Romanian president announces plans for referendum on pardons

Romanian president announces plans for referendum on pardons
By Carmen Simion in Bucharest January 24, 2017

Romanian President Klaus Iohannis announced on January 23 he will start procedures to organise a referendum on the government’s plans to pardon some sentences and amend the Criminal Code so that some offences are decriminalised.

The announcement comes just a day after Iohannis attended a massive rally in Bucharest against the government’s plans to amend criminal legislation through two emergency ordinances. The ordinances have been criticised by the general prosecutor and the National Anticorruption Directorate (DNA), as well as by the president, as they seem tailored to help some politicians, including the leader of the ruling Social Democratic Pary (PSD), Liviu Dragnea, evade justice. Many Romanians fear they will undermine the fight against corruption. 

“Why did the people go out? It is very easy: PSD and its satellite ALDE [the Alliance of Liberals and Democrats] promised welfare to Romanians, they promised they will solve Romania’s problems, they promised economic growth, higher salaries and pensions. People voted for them in good faith. But when they came to government, they started to do something totally different. They started to change the criminal legislation in order to clean their files, those of their party colleagues, of those who supported them in the campaign probably,” Iohannis said.

He added that he will start procedures for a referendum so that Romanians will be able to say if they agree with the government’s plans, as they were not on PSD’s manifesto presented before the elections.

Iohannis’s announcement, as well as his participation in the rally on January 22, is likely to win him back some of the popularity he has lost in recent years. Iohannis unexpectedly won the presidential elections in November 2014 after a scandal hit his opponent, former Prime Minister Victor Ponta, whose party was blamed for not organising enough polling stations abroad. However, the enthusiasm for Iohannis later started to fade and he has been criticised for his lack of activity.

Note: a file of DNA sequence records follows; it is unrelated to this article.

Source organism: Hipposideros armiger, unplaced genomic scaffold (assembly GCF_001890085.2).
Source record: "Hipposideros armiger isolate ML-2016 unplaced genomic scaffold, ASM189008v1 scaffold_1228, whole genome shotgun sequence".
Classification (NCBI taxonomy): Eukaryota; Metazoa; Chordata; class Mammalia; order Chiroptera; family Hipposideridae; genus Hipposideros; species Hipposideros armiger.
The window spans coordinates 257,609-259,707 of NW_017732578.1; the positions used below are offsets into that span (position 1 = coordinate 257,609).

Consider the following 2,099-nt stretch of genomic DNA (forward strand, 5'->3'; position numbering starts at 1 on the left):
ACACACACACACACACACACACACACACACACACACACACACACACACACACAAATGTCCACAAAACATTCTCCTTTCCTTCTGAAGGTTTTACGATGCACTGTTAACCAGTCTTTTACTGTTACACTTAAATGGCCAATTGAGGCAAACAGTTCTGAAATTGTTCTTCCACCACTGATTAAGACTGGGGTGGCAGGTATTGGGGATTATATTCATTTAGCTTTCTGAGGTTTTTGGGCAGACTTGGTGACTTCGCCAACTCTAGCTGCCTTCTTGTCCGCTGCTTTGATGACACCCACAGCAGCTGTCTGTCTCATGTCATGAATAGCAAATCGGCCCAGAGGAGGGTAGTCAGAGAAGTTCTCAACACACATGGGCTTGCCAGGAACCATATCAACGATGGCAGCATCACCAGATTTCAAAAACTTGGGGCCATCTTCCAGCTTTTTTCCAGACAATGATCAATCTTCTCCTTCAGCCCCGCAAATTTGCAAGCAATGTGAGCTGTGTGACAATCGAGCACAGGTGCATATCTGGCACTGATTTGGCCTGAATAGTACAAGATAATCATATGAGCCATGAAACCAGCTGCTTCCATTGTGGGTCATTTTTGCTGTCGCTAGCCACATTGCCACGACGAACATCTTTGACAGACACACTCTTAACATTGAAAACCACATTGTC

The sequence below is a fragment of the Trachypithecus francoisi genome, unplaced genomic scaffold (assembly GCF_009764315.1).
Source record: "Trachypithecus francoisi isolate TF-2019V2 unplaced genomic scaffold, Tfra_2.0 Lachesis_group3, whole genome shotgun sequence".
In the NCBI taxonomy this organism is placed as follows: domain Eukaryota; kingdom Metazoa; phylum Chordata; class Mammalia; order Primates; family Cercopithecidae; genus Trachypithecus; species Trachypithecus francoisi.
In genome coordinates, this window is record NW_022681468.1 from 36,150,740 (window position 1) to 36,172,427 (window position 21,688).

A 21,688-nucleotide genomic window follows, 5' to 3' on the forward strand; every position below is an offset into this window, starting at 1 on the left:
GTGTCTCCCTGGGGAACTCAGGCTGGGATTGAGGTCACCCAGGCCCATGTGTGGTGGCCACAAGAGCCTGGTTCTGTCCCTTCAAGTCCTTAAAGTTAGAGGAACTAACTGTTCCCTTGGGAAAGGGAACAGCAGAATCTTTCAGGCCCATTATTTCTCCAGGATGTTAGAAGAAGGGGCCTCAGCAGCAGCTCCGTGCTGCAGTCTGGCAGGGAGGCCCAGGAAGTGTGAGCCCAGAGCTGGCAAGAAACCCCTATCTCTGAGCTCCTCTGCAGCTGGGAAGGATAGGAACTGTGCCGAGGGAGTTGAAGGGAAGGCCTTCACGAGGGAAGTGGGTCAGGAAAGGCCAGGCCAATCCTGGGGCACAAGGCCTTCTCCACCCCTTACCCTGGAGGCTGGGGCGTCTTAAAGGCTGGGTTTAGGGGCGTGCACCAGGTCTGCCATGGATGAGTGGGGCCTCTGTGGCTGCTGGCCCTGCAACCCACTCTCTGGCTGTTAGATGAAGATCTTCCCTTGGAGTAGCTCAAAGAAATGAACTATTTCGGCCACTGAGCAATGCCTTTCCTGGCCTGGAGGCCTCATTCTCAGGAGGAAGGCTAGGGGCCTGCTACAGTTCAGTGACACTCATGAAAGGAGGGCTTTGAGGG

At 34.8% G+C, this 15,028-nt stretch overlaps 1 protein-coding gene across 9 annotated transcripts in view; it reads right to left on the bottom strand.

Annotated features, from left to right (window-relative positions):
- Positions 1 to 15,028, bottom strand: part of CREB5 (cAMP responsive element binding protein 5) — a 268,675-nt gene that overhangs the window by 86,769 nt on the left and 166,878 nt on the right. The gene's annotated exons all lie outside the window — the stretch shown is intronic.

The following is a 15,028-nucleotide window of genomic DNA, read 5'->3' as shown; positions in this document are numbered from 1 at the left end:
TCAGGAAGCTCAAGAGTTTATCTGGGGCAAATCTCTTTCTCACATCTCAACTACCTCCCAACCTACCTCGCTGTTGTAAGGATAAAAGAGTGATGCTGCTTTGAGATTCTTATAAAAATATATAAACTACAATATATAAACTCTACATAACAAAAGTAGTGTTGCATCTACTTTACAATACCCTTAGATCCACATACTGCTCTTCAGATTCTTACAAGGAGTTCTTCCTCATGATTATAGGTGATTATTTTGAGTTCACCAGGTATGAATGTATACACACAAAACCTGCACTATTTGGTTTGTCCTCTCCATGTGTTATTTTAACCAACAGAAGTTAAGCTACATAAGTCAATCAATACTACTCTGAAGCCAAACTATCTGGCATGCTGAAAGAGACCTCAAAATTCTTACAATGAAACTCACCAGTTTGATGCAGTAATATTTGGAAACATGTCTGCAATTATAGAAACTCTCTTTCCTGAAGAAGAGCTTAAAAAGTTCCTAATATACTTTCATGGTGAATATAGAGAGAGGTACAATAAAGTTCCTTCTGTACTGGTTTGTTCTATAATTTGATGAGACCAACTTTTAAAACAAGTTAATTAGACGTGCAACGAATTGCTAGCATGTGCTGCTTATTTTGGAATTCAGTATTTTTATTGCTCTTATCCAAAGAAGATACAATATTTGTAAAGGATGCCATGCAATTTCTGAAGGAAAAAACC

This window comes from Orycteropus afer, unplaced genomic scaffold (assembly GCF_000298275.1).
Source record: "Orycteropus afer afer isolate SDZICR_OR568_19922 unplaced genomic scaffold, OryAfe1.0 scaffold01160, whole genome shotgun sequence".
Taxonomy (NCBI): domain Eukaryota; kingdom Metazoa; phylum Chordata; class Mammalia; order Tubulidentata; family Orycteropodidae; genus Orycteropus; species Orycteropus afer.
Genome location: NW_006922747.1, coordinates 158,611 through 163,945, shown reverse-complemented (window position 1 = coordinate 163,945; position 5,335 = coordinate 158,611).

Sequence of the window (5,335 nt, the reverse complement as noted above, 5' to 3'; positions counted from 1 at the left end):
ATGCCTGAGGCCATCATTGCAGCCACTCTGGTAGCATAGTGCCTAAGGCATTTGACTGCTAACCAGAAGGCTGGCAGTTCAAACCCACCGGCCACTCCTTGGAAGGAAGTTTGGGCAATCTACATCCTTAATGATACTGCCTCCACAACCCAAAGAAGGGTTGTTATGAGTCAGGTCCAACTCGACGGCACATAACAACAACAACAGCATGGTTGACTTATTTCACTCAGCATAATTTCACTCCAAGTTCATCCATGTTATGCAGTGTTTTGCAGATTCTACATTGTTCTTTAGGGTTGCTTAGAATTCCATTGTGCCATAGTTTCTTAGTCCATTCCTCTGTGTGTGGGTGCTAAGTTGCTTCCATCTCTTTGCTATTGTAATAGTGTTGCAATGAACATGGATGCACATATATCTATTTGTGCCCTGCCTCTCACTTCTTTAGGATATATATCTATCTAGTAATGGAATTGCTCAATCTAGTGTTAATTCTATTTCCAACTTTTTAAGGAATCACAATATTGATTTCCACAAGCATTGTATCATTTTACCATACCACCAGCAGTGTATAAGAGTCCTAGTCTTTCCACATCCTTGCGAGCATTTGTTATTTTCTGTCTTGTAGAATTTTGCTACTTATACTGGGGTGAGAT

One of the main risks Iohannis could face in organising the referendum is low turnout. According to Romanian legislation, the referendum is valid if at least 30% of the people registered on the electoral lists participate in it and its result is validated only if the valid cast votes represent 25% of those registered in the electoral lists.

PSD and ALDE, which have a majority in parliament, support the legislative changes and they also benefit from the support of two large media holdings. Other politicians who are being investigated for corruption would also benefit from the proposed changes and might not openly support the president’s move.

Meanwhile, the president is expected to have the support of the National Liberal Party (PNL) and the Save Romania Union (USR). On January 22 the PNL announced plans to initiate a no-confidence motion against the government of Prime Minister Sorin Grindeanu. USR announced similar plans two days earlier.

Dragnea reacted briefly to Iohannis' statement saying the president was “asking for his suspension” in order to play the victim, but the Social Democrats are not interested at the moment in suspending the president, according to News.ro. Dragnea said his party plans to organise two referenda this spring, one on the definition of a family - a vote that could outlaw gay marriage - and another on eliminating immunity, including that of the president.

Dragnea added that “it is not very clear” if the president can organise a referendum on pardons considering that an article in the Constitution envisages that citizens cannot have a legislative initiative on this topic and as a result they cannot express their opinions in this regard. 

According to the draft legislation on pardons, which has been published for debate on the justice ministry's website, prison sentences shorter than five years will be fully pardoned, while people over 60, pregnant women and people looking after children under five years old would have their sentences halved.

According to the proposed amendments to the Criminal Code, the abuse of office offence will be redefined so that it will be a criminal offence only if the damage caused exceeds RON200,000 (€44,500) and the damaged party has made a complaint. Dragnea would be one of the politicians to benefit from the new legislation, as the damage caused in the case in which he has been indicted for instigation to abuse of office stands at RON108,612.

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